Why Not Wait
The stigma of hearing loss is that it only affects the elderly. People feel if they are diagnosed with a hearing loss, and not over the age of 80, hearing aids will make them feel old and people will notice. Hearing loss is a non-discriminatory and invisible condition. 48 million Americans are diagnosed with hearing loss. 60% of these 48 million affected by hearing loss are either in the workforce or in educational settings. 2-3 of every 1,000 children are hard of hearing or deaf.
Untreated hearing loss can lead to personality changes, confusion, and depression. In the older population, untreated hearing loss can be misdiagnosed as dementia or complicate the person’s diagnosis.
Nerve related hearing loss is an irreversible condition. Waiting to pursue treatment can lead to further damage. Our hearing nerve and hearing hair cells atrophy without proper stimulation. As hearing declines, a person’s ability to discriminate, or understand words also declines. This phenomenon is known as auditory deprivation. Another common sign of atrophy is tinnitus, or “ringing.” Once tinnitus starts there is no true cure to eliminate the sound unless the hair cells are re- stimulated at a proper level.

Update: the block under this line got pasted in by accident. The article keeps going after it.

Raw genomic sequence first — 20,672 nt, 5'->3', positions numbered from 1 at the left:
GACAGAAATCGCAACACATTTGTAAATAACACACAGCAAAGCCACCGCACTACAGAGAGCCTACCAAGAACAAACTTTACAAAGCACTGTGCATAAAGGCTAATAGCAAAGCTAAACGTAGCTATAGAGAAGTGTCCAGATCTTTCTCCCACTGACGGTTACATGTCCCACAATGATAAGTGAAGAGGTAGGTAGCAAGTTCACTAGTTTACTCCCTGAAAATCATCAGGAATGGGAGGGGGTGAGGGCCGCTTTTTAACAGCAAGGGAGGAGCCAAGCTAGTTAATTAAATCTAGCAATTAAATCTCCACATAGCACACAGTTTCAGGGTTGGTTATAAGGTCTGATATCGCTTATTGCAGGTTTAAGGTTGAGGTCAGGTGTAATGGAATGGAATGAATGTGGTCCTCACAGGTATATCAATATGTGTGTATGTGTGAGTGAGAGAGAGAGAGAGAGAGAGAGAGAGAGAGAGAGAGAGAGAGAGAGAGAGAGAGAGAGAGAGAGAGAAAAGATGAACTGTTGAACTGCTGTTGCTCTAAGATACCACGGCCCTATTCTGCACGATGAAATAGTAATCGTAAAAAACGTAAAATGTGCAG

Hearing aids can help prevent the decline of word understanding (prevents auditory deprivation), and can help reduce the perception of tinnitus. These two reasons are the most important reasons to avoid waiting to treat your hearing loss.
If contemplating on whether you should come in for a hearing test, ask yourself; do people notice if I accidently ignore them? Are my family/friends frustrated with having to repeat themselves? Am I tired of missing important parts of the conversation? Has my quality of life declined? If you’ve answered “yes” to any of these questions, schedule an appointment for a comprehensive hearing evaluation.